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Found Host 113 times.

Displaying results 1 to 10.

1. 3'-azido-3'-deoxythymidine (AZT)
An antibiotic used to treat infection by HIV (the AIDS virus ). The drug works by blocking replication of the HIV genetic material (in this case it is composed of RNA rather than DNA ) by preventing the viral RNA from inserting into the host DNA.

2. Adherence
Refers to the ability of bacteria adhere (stick) to host surfaces.

3. African sleeping sickness
A disease affecting humans and other mammals in central Africa that is caused by the parasitic protozoa ns Trypanosoma brucei gambiense and Trypanosoma brucei rhodesiense and is transmitted by the tsetse fly. Symptoms include fever, chills, headache, vomiting, pain in the extremities, lymph gland enlargement, anemia, depression, fatigue, coma, and eventually death if left untreated. The trypanosome is able to evade the host's immune system by frequently changing the protein s on its outer surface, by which the immune system identifies intruders.

4. Aggressin
A term for a protein produced by a pathogenic microbe which aids its spread in the host by inhibiting the host's immune system (specifically the response by phagocyte s).

5. Antigenic switching
The process by which a pathogenic microbe's genetic structure is altered to change its surface antigen s in order to avoid being detected by the host 's immune system.

6. Antigenic variation
A change in the structure of an antigen on the surface of a disease-causing microorganism or virus (a pathogen ) so that the host's immune system no longer recognizes the pathogen and must make new antibodies to recognize the changed antigens before the host can continue to combat the disease. As a result, the host cannot stay immune to the disease.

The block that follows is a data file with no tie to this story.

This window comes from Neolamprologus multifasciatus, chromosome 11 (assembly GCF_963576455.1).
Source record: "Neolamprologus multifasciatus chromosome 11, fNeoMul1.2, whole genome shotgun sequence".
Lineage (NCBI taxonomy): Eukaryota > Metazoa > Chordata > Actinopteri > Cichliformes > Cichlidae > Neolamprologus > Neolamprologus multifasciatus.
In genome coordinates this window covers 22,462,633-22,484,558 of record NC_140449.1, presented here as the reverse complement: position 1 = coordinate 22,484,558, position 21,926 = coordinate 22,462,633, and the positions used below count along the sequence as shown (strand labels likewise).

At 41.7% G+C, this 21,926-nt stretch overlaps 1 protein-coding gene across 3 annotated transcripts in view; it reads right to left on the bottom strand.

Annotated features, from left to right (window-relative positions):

7. Arrayed library
Individual primary recombinant clone s (hosted in phage , cosmid , YAC , or other vector ) that are placed in two-dimensional arrays in microtiter dishes. Each primary clone can be identified by the identity of the plate and the clone location (row and column) on that plate. Arrayed libraries of clones can be used for many applications, including screening for a specific gene or genomic region of interest as well as for physical mapping . Information gathered on individual clones from various genetic linkage and physical map analyses is entered into a relational database and used to construct physical and genetic linkage map s simultaneously; clone identifiers serve to interrelate the multilevel maps. Compare library , genomic library .

8. Autoecious
Term used to describe a parasite that uses only one host for its lifecycle. Compare heteroecious .

9. Bacteriotropin
Something which combines with bacteria , such as an antibody , so that the bacteria becomes more likely to get destroyed by its host's immune system .

10. Baltimore, David
Born 1938. An American molecular biologist and virologist who won the Nobel Prize in 1975 for discovering that retrovirus es (a group of virus es that uses RNA to code their genome s instead of DNA ) make the enzyme " reverse transcriptase ," which is used to make DNA copies of RNA templates. This is useful to the retrovirus who is trying to reproduce with host cellular machinery. More important, this is very useful to molecular biologists and genetic engineer s who want to work with RNA molecules using DNA-manipulating techniques.

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